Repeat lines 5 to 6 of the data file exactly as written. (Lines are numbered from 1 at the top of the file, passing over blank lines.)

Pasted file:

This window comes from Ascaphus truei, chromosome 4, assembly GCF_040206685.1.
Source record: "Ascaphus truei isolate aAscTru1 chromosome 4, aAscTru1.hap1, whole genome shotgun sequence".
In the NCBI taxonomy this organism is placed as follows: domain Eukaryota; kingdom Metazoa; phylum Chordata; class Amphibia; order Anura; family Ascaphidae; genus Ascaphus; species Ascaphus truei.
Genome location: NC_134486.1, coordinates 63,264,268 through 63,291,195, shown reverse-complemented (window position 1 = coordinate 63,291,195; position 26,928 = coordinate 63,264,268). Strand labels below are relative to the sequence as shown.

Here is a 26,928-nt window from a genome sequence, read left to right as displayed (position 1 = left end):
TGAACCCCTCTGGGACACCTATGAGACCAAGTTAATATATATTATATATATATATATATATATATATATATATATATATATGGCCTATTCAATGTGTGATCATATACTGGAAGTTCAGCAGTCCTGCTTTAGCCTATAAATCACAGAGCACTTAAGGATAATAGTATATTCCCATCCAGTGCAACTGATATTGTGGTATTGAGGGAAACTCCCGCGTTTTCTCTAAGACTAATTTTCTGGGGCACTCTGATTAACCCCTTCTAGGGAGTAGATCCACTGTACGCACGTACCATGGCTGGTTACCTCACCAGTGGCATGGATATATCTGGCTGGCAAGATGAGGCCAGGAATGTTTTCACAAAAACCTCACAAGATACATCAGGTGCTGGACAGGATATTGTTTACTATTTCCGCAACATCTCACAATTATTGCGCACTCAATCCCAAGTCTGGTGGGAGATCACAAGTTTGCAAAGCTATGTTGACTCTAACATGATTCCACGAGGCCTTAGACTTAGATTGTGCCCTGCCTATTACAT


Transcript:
Here is a 26,928-nt window from a genome sequence, read left to right as displayed (position 1 = left end):
TGAACCCCTCTGGGACACCTATGAGACCAAGTTAATATATATTATATATATATATATATATATATATATATATATATATATGGCCTATTCAATGTGTGATCATATACTGGAAGTTCAGCAGTCCTGCTTTAGCCTATAAATCACAGAGCACTTAAGGATAATAGTATATTCCCATCCAGTGCAACTGATATTGTGGTATTGAGGGAAACTCCCGCGTTTTCTCTAAGACTAATTTTCTGGGGCACTCTGATTAACCCCTTCTAGGGAGTAGATCCACTGTACGCACGTACCATGGCTGGTTACCTCACCAGTGGCATGGATATATCTGGCTGGCAAGATGAGGCCAGGAATGTTTTCACAAAAACCTCACAAGATACATCAGGTGCTGGACAGGATATTGTTTACTATTTCCGCAACATCTCACAATTATTGCGCACTCAATCCCAAGTCTGGTGGGAGATCACAAGTTTGCAAAGCTATGTTGACTCTAACATGATTCCACGAGGCCTTAGACTTAGATTGTGCCCTGCCTATTACAT